“We know [100 Thieves] are a really good team,” brax said. “We'd all have to be on point if we wanted to win. And it just came down to whatever team made less mistakes, and capitalized on the other team's mistakes.”
T1’s opening match against 100 Thieves kicked off with a strong first half, going up 9-3 in the 100T’s map pick of Haven and seemingly having the map in the bag. But 100 Thieves’ defender side proved nearly insurmountable for T1, with Joshua “steel” Nissan’s squad stringing together seven rounds off the bat.
DaZeD’s team finally put double digits on the board in Round 20, tying the score, but 100 Thieves’ momentum carried the team all the way to 13-10, giving 100T their map pick.
“I was really confident [going in], we just never saw that type of quick pace of play on those retakes,” DaZeD explained. “It really caught us off guard on Haven. And we made a couple of crucial mistakes, for sure. A lot of miscommunication issues.”
Moving to their map pick of Bind, T1 had a clean board and a chance to tie the series. The team maintained their composure, with the first half going back-and-forth, with T1 going into halftime with only a two point deficit. The defensive side of Bind didn’t show itself to be any more fruitful, with T1 clawing, but failing to reach a 13-point threshold, with 100T closing the map 13-10 and the series 2-0.
“On Bind, our miscommunication issues really were at the forefront of us kind of crumbling a bit on that map,” DaZeD recalled. “Well, we didn't crumble, we definitely had a really good fight. But we were just falling short, we just had a lot of key miscommunication issues, which we need to work on for that map.”
“[Bind] is very communication heavy, right? One guy takes a teleporter, you have to keep track of them, where they are, where they're retaking from, you know, things like that, right? Who's watching what, where you're pushing to take control of, who's got the bomb, who smokes, like, all those little things, right?”
The series loss comes as a disappointment for T1, who have been looking for a spot in the top league of North America. And while this loss is bitter, it provides T1 with an opportunity to reflect and find what needs to be fixed internally.
“Having DaZeD IGLing helps a lot. I was doing the IGLing before but you know, I'm not really a natural IGL." — AZK
“My mindset is that if we lose, it's okay to lose,” DaZed said. “Losing sucks, but losing when you make a concentrated effort to improve upon why you're losing is okay, so that's how I'm going to try to take this loss.”
Having only been together for under two months, the team still has a lot of growing pains and lots of wrinkles that need to be ironed out. While external issues plague the roster, such as housing issues with some of the players, it’s issues within the team that they’re focusing on, primarily being comfortable with each other and communicating well — especially with Spyder.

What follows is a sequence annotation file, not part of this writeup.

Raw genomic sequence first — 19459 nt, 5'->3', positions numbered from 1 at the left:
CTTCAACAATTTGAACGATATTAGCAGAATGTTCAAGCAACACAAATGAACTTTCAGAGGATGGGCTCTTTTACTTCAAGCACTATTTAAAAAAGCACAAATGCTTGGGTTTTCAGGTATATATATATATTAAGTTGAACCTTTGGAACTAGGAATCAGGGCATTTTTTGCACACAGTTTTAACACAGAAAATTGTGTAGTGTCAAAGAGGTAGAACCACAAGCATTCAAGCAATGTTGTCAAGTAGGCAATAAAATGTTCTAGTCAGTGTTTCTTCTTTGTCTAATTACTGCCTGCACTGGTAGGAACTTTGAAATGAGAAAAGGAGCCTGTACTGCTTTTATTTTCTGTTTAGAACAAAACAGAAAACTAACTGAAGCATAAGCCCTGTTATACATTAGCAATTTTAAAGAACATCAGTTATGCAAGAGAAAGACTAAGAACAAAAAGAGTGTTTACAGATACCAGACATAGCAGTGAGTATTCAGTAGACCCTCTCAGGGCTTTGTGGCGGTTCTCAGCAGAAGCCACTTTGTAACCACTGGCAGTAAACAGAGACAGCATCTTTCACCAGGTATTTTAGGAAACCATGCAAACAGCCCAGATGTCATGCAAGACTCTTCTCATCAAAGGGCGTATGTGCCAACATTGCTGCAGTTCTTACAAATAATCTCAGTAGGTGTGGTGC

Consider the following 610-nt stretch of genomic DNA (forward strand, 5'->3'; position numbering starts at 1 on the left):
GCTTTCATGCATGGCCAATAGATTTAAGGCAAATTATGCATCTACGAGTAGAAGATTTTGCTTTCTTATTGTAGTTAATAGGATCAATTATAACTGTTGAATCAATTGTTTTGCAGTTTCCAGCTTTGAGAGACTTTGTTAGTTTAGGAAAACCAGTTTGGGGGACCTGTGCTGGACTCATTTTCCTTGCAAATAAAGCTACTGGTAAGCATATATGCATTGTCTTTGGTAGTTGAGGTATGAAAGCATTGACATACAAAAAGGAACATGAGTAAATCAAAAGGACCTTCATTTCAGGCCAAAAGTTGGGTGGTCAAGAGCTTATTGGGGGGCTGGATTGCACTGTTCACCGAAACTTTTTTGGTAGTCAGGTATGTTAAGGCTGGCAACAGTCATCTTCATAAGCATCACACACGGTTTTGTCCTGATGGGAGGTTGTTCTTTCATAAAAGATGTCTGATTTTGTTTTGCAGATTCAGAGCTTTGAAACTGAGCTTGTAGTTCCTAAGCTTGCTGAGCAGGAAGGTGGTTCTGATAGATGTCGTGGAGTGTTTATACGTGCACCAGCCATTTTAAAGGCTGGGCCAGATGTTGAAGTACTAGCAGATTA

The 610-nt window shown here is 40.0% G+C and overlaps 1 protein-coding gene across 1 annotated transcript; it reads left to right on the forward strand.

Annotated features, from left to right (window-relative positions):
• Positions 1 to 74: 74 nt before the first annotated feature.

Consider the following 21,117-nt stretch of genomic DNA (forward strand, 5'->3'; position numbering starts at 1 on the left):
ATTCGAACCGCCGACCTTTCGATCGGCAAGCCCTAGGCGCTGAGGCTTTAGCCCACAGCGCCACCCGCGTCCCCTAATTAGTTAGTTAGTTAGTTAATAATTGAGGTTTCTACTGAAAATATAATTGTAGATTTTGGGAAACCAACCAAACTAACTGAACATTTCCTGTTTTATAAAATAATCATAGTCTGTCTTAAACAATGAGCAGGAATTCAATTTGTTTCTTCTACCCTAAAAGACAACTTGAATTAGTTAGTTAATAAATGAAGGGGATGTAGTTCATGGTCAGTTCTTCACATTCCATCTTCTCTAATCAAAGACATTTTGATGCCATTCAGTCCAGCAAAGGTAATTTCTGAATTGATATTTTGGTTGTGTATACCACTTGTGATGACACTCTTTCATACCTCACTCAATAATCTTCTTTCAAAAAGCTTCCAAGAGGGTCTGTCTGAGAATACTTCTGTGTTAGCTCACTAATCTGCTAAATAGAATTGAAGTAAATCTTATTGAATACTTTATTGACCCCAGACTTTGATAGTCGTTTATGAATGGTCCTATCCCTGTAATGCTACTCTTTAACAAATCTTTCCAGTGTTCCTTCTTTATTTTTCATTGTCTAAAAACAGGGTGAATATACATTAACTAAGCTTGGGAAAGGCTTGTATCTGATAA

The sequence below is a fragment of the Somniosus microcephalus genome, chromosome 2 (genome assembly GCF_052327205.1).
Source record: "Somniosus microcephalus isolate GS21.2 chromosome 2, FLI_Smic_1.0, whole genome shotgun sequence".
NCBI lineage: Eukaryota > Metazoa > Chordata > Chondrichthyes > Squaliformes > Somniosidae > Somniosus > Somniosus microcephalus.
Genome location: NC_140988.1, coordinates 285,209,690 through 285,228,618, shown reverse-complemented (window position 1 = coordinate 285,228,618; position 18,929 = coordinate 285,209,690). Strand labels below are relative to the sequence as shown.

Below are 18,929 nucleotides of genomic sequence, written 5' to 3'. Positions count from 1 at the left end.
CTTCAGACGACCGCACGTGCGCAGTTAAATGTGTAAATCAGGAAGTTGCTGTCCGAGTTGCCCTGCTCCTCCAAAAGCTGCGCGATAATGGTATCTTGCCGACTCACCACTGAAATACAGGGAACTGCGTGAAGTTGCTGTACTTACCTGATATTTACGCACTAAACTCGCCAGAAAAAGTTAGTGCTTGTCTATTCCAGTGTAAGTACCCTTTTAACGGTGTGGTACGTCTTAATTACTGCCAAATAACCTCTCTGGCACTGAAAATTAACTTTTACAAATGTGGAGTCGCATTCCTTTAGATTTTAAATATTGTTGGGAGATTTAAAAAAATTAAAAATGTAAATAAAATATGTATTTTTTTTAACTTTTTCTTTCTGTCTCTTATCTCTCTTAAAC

“I think everyone's getting more comfortable the more we play,” brax said. “It's all coming together, slowly but surely. The more we play, everyone will get more comfortable. Obviously, Spyder is still learning the CS way and the way we think about the game and communication and stuff, so it definitely just takes time, but it's a process for sure.”
“When there's a lot of stuff going on and people talk really fast, he has a hard time understanding what is being said,” AZK explained. “Sometimes, we'll tell them to smoke something and he’ll smoke the wrong spot and then we lose the round. There's definitely a bit of a barrier there.”
“But his aim is extremely good. If anything, I don't think he should be playing Omen too much. I would prefer to see him in an entry role like permanently, to be honest, because his aim is really good. And I feel like if he's Omen, the language barrier will affect him, whereas if he's entrying, the language barrier doesn't really matter. He's just gonna go in, he's gonna shoot people, and we're gonna trade if he dies.”
Outside of the server, T1 are comfortable with each other, with the players living in California, and some even being neighbors.
“This is probably the first team where I had to relocate, but I definitely didn't mind,” brax said. “It's pretty chill. I think it's pretty important to be close to your teammates and build that bond and just be able to watch demos together in person and shit. I think it's a positive thing for sure.”
“Yeah, we see each other all the time,” DaZeD answered. “We probably see each other like once a week, I would say once every two weeks, something like that.”
"I have so much in my mind that we need to improve on and work on and that we can get started as soon as possible." — DaZeD
But being comfortable with each other in the server will be one of the largest hurdles for the squad, especially with Spyder thrown into the mix. Over the holidays, the team are took a break to cool off from the stress of First Strike and take a breather. But once the competition returns, T1 will be prepared to show off their new team in the Valorant Champions Tour.
“I think I have a pretty clear vision of the things that we need to do to improve and work on,” DaZeD ended with. “I have so much in my mind that we need to improve on and work on and that we can get started as soon as possible [after we] give everyone a breather. I have a pretty clear vision going forward about where our weaknesses lie and what we need to improve on for sure.”